The Water Crisis

Hands on dry ground,Global warming and water crisis 






By Maryam Al Sada, Head of PR, THIMUN Qatar

We are always taught to appreciate what we have, or we may risk losing it. This has never been truer than our need to be appreciative of having easy access to clean water, which most of us take for granted. If you are lucky enough to not be one of the 2.2 billion who do not have access to safe drinking water, be aware this may not continue to be true in the future. We never realize the severity of the depletion of resources until it directly affects us. Within the Middle East,  people are becoming more aware of an impending crisis we may face if we continue to ignore climate change and specifically water scarcity. Although it is common to feel as though these issues don’t affect us now, the sooner action is taken to raise awareness and resolve them the less disastrous the future consequences will be. 


Water composes over 70% of the Earth’s surface, yet its availability is rapidly depleting. According to the Water Project, The shortage of fresh groundwater sources in Jordan has prompted a 30% increase in water costs, thus lowering its accessibility. As the people of Yemen continue to face high rates of malnutrition, more people fall victim to the nation’s water scarcity. As shown by data collected by the Food and Agriculture Organization of the UN, 13 countries within the Middle East have been recognized by the UN as falling under the benchmark for “absolute water scarcity” as of 2014. Considering the limited precipitation rates of the dry desert climate, Arab countries facing absolute water scarcity are consuming more water than they can sustain, and the World Bank estimates that by 2040 over half of the MENA region will be under extremely high water stress. So how did we get to this point?


Groundwater sources, such as rivers and underground layers of rock saturated with water, require replenishment at a rate higher or at least equal to the rate of our use of them. In our dry climates this has been insufficient, therefore requiring us to develop new sources for clean water. Desalination, the process of removing salt from seawater for daily use, has grown to be the most practiced technique of water consumption in response to water shortages across the world and has been practiced in the Middle East for over 50 years, this however has its drawbacks. It increases the carbon footprint of the region due to the thermal method of extraction, in addition to polluting the groundwater sources and soil. Although desalination appears to be a temporary solution to sourcing water, its consequences will be detrimental to the region in the long term.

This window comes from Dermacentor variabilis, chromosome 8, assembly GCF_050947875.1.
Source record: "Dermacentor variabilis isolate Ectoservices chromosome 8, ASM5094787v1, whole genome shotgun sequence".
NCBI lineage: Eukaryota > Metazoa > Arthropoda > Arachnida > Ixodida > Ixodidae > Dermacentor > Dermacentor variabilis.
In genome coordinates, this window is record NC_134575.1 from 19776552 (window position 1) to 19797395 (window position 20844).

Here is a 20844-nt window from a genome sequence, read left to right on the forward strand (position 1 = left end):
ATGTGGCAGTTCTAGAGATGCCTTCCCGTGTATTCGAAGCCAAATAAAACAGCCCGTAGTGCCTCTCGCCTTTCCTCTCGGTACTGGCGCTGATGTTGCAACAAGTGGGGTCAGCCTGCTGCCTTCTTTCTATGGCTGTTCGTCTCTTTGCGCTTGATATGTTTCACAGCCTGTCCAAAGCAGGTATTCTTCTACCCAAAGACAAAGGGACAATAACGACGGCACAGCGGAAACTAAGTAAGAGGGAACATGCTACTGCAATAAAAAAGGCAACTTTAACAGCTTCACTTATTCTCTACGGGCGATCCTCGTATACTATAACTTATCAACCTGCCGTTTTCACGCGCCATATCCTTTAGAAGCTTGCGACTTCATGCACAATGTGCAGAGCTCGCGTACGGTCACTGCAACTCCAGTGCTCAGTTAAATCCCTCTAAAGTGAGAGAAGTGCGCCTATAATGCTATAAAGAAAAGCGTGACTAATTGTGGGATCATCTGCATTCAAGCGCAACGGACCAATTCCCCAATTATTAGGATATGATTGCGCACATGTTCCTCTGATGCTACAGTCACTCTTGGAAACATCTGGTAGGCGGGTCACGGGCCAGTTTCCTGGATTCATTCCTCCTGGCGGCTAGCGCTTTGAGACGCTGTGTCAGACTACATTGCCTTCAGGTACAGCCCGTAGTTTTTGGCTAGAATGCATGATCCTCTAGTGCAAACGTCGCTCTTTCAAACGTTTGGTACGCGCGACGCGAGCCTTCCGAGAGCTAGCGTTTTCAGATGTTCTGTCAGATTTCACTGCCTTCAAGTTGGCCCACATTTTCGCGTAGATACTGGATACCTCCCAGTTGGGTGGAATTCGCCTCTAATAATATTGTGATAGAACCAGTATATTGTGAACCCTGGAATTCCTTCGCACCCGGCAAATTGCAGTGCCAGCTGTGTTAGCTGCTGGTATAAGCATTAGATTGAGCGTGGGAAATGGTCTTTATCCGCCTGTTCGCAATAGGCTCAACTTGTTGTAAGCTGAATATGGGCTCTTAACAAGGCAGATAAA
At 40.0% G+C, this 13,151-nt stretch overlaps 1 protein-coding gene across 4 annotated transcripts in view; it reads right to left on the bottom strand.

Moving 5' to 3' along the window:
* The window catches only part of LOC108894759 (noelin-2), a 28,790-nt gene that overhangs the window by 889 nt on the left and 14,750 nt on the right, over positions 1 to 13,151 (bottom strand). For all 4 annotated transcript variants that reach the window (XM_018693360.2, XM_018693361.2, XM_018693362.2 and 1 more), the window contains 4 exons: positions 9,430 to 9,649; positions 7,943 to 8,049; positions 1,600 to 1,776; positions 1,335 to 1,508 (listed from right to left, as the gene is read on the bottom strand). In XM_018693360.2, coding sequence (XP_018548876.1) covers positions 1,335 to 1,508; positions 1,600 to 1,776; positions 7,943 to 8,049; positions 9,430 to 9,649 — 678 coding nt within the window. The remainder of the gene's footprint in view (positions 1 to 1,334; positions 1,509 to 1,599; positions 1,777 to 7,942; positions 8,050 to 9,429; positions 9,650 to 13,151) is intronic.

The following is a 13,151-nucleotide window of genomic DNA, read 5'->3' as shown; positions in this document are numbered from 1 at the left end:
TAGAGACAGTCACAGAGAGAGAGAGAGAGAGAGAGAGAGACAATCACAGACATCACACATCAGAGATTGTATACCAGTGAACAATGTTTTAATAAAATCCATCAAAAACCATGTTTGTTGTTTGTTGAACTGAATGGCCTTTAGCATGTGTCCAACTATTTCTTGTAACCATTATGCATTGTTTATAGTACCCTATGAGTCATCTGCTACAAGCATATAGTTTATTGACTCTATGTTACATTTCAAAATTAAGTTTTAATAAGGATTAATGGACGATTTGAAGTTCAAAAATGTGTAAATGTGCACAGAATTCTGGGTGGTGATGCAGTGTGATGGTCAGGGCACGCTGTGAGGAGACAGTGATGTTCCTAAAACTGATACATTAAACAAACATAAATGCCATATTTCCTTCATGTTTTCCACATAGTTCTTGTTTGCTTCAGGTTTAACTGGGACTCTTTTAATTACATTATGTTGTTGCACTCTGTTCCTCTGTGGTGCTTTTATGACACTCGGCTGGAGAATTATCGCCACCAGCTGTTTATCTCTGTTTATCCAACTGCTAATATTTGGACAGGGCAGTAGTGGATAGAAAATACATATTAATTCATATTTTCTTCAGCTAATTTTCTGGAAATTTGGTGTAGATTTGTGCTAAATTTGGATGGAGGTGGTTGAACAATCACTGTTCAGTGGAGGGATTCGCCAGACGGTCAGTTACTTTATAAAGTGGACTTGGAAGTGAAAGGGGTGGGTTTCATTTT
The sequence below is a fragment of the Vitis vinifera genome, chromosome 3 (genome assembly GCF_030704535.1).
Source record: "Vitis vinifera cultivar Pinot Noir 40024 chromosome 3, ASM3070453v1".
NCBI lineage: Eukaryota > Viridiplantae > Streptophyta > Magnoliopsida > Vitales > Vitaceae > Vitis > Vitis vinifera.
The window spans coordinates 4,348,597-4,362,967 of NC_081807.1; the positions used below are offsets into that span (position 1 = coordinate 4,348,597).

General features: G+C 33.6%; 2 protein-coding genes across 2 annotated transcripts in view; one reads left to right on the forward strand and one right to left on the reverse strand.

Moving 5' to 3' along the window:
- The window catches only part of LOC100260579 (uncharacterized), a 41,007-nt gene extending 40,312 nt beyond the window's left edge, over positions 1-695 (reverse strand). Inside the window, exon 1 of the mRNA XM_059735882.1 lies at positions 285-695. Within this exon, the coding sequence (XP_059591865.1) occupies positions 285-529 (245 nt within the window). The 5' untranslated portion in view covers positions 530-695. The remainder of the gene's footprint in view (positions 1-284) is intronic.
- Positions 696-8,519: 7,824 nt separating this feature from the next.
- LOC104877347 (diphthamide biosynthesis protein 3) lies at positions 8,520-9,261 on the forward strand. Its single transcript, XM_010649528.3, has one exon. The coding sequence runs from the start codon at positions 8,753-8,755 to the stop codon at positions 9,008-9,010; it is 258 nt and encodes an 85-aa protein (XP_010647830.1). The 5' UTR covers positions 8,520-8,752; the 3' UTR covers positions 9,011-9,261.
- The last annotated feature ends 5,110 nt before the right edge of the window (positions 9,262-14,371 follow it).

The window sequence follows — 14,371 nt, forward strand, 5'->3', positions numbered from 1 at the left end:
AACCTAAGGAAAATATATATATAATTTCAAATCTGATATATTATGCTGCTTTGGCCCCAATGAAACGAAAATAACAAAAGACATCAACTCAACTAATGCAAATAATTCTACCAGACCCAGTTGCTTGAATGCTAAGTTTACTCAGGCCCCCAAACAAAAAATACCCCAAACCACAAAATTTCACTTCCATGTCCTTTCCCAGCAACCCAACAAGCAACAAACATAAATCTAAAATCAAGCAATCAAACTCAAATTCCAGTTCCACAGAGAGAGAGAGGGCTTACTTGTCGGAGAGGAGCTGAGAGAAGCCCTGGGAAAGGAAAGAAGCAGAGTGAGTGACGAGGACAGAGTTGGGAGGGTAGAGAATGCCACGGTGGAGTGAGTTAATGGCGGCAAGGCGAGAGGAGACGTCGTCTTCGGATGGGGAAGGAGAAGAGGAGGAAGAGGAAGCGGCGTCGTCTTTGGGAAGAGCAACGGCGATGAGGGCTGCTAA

As stated by WeForumWater Scarcity has been a result and a contributor to climate change, especially in the Middle East. Therefore it is our responsibility to protect the environment and think of how we can reduce the impact of unsustainable water consumption? Better yet, how can we completely stop it?


As the future leaders and policymakers of our nations, we have a responsibility to ensure that we take as much action as possible to make a change.  Although the processes that lead to unsustainable water consumption are industry and government-based, raising awareness on their severity can prompt those with more authority in a higher position of power to introduce the changes that will yield more sustainable consumption options. Multiple awareness initiatives can be taken in schools; for example, challenge teachers, students, and faculty to engage in trying to survive one day on a set amount of liters of water. Placing others around you in positions where they need to be aware of their water use, even if just for 24 hours, will encourage them to see the daily reality for people residing in nations facing absolute water scarcity and come to the realization that it is a prominent issue that needs resolving. With the rising prominence of youth engaging in marches worldwide, another initiative is to organize a sponsored march– however, there’s a twist: those participating must carry a jug of water on their heads as they walk, which is the length many women and children must take daily in order to have access to water, regardless of its sanitation.

 While advocacy efforts such as these are important in ensuring the spread of awareness on this prominent yet sparsely discussed issue, you can take part in making an active impact within your school. Schools across Qatar have the opportunity to receive ‘Green Flag Status’ in an initiative known as the Eco-Schools initiative if they exhibit and maintain a certain standard of sustainability. Among the requirements that must be met is one about water wastage and usage, which YOU can help your school achieve. If the majority of schools in Doha work to achieve this it can create a substantial change in which their efforts will ripple across the nation and soon convey to industrial organizations and those in power the importance of reducing our unsustainable water usage.

There was a time when one could only dream about the youth having a voice in governmental, political, and economic matters in regards to crucial issues such as the climate situation. However over the past month the world has watched as the odds have been defied, and the voices of the youth have come together in solidarity for the betterment of our world. So no matter how seemingly insignificant you believe taking action in advocacy or change-making is, realize that not only do we, the youth, have a voice, but it is one that will no longer be silenced.


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